4) reading a digital data value V(x,i) from at least one array A_{x }of arrays A_{1}, A_{2}, A_{3}, . . . A_{m}, where each said array A_{x }includes digital data values {V_{(x,1)}, V_{(x,2)}, V_{(x,3)}, . . . V_{(x,n)}}, where x represents an index from 1 to m, m and n each are integers, and i is an index from 1 to n;

5) determining if said digital data value V_{(x,i) }is greater than a high percent limit of a range of said digital data values {V_{(x,1)}, V_{(x,2)}, V_{(x,3)}, . . . V_{(x,n)}};

6) incrementing said high limit counter index j if the result at step (5) is YES;

7) determining if j/i is greater than a first threshold value;

8) determining if said gain level is equal to said lowest gain level;

9) decreasing said gain level if the result of step (7) is YES, and the result of step (8) is NO;

10) determining if said interval timer value has reached a predetermined time limit;

11) incrementing said sample counter index i and then repeating steps (4)-(11) if the result of step (10) is NO;

12) determining if said digital data value V_{(x,i) }is less than a low percent limit of said range;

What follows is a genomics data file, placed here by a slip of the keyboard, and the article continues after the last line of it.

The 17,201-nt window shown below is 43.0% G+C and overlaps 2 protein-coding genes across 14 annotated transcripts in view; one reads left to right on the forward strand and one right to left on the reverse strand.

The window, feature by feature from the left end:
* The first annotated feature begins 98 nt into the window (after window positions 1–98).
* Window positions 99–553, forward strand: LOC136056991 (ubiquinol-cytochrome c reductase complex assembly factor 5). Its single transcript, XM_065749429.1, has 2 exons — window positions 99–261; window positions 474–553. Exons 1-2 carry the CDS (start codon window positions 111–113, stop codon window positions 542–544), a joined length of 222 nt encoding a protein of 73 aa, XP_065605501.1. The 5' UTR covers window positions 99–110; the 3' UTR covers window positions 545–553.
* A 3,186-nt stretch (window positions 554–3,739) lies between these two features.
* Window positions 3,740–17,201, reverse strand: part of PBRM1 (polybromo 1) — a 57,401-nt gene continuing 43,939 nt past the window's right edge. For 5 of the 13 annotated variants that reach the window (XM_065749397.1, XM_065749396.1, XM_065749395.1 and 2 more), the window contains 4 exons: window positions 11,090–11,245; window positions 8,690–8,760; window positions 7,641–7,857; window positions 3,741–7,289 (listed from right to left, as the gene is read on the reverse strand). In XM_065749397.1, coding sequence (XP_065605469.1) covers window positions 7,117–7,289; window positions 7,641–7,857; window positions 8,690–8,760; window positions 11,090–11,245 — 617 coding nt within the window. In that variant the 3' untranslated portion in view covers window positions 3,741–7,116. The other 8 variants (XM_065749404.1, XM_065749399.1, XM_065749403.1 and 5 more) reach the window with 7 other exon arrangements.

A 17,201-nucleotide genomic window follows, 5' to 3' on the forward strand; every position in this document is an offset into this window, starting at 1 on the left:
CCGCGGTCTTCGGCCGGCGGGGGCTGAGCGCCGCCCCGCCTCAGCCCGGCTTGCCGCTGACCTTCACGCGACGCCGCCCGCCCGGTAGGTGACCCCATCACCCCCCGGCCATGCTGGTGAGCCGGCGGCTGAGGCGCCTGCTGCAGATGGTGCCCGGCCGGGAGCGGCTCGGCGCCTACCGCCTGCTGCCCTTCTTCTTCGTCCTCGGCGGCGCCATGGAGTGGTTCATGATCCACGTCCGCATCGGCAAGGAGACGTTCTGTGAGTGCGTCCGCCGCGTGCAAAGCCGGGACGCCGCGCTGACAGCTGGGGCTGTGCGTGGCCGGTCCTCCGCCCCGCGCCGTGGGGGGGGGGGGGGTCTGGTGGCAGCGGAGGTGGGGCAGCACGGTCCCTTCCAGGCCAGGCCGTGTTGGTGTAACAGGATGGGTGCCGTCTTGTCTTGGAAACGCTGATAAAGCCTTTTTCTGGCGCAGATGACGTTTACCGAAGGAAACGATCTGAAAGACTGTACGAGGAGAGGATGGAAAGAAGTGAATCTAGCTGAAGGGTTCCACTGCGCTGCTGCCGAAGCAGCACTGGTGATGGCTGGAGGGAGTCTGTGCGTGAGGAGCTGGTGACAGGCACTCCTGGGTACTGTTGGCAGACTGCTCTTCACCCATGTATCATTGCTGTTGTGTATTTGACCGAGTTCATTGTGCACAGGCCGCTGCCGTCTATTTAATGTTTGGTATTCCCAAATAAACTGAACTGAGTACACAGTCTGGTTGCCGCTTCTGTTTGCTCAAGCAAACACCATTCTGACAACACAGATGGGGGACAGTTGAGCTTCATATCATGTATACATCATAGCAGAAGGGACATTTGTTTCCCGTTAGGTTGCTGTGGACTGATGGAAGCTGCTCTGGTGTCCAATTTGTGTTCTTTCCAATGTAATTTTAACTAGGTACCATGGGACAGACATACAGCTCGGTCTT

13) repeating steps (10)-(13) if the result of step (12) is NO;

14) incrementing said low limit counter index k and then repeating steps (10)-(14) if the result of step (12) is YES;

15) resetting said interval timer value if the result of step (10) is YES and determining if a ratio k/i is greater than a second threshold value;

16) determining if said gain level is set to said highest gain level if the result of step (15) is YES;

17) increasing said gain level if the determination at step (16) is NO;

18) determining if there are more data arrays to process;

19) incrementing said index x if the determination at step (18) is NO; and

20) repeating steps (3)-(20).

5. The automatic gain control of claim 4 wherein said high percent limit is about ninety-five percent.

6. The automatic gain control of claim 4 wherein said low percent limit is about five percent.